Saturday, April 19, 2014

Jim Krumel: A fitting song for a special memory

December 22. 2013 2:56PM

By -

Story Tools
PrintPrint | E-MailEMail | SaveSave | Hear Generate QR Code QR
Send to Kindle

Someone once asked if my mother worked.


Well, she was a beautician who ran a shop out of our Defiance home for more than 50 years. But as far as work goes ….

She raised seven children. She thought it would be six, but child No. 6 turned out to be twins. No one saw that one coming, not even the doctor, until the day they were born.

She did laundry in the basement of a two-story home, carrying the clean clothes up both flights of stairs, day after day, year after year. She said the exercise would keep her young.

While growing up, we sat together for a family dinner every night. She always felt that was important.

When it became steaming hot in the summer, she loaded us up in the station wagon and headed to Pokagon State Park in Angola, Ind., so we could swim. Never mind the vehicle had no air-conditioning.

She was quick to bake a pie when the church needed help with a funeral dinner.

Our friends were always welcome in our home; they also knew where they could find her baked goods.

She kept tabs on all of us; boy, did she keep tabs.

She was a mother. A teacher. The one who showed us how to enjoy life, and most of all, to respect ourselves and others.

I know many of you were blessed with mothers just like mine. The stories may be different, but the love they provided is the same.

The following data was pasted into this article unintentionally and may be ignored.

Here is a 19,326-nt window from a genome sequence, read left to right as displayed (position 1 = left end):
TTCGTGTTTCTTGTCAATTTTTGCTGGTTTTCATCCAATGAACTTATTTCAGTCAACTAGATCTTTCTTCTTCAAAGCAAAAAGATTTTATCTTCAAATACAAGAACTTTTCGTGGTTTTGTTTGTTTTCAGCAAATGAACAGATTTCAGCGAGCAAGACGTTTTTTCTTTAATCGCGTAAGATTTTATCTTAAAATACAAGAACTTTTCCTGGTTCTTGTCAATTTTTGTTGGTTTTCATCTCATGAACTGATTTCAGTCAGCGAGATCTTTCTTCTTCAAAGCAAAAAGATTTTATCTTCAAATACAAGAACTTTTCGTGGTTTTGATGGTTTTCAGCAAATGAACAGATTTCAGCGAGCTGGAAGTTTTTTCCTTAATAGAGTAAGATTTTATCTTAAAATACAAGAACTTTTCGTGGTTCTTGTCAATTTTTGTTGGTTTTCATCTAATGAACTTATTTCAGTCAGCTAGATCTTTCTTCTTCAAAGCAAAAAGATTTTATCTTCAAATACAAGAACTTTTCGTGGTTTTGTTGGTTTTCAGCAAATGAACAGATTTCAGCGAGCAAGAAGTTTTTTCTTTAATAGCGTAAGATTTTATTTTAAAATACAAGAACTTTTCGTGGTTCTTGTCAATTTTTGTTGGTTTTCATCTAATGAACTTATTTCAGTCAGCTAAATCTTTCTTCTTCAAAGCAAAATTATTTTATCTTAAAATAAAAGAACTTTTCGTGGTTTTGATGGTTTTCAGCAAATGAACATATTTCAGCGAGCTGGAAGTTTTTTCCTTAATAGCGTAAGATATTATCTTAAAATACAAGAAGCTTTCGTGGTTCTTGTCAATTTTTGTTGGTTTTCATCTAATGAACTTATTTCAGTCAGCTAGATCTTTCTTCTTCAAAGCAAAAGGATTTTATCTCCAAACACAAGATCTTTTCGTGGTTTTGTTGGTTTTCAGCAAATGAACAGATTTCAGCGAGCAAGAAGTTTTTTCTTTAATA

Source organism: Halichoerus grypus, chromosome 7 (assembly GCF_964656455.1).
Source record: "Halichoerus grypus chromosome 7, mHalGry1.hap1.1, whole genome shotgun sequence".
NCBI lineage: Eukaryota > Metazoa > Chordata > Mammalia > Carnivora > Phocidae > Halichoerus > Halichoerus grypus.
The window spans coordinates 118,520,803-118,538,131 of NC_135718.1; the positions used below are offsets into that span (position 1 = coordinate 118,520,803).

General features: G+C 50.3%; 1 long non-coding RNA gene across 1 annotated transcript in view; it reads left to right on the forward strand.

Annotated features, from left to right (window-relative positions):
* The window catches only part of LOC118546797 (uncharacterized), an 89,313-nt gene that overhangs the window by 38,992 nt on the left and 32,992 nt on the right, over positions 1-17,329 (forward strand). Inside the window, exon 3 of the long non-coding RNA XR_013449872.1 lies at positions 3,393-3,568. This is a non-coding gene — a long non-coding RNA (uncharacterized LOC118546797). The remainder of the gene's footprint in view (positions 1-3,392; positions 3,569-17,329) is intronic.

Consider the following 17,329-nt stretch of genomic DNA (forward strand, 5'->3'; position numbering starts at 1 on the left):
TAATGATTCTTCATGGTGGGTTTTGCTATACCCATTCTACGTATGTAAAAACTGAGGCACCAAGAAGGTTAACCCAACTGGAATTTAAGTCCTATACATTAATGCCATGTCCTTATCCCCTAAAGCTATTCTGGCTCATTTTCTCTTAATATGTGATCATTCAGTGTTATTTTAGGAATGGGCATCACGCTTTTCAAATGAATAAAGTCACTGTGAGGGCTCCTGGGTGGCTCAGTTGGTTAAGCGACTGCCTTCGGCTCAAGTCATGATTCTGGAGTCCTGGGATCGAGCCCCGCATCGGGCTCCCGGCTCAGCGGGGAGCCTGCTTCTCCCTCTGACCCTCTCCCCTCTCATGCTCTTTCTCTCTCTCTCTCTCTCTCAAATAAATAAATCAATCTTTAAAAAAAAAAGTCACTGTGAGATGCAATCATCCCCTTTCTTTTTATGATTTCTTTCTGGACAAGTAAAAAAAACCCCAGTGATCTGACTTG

When I think of my mother, I always will think of my father, too. They were inseparable, two peas in a pod, as the old saying goes. Sixty-three years of marriage. They were always at each other’s side.

A few years back, I made a surprise visit to see them on the way home from a weekend fishing trip with some old high school friends. The surprise was on me as I entered the house and heard the music of Perry Como playing on the 1970s’ stereo system. In the living room they were dancing, arm in arm, like two teenagers.

The music played once more at 9:45 p.m. on Dec. 10. They held hands one last time. Then as Mom peacefully took her last breath, the song Silent Night came on the radio.

It was her favorite Christmas carol.

She would cry when she heard it, just as her own mother did so many years ago.

I will think of her every time I hear that song.

And it will be a Merry Christmas.

comments powered by Disqus

Social Media/RSS on Facebook on Twitter on Youtube RSS Feeds

Civitas Media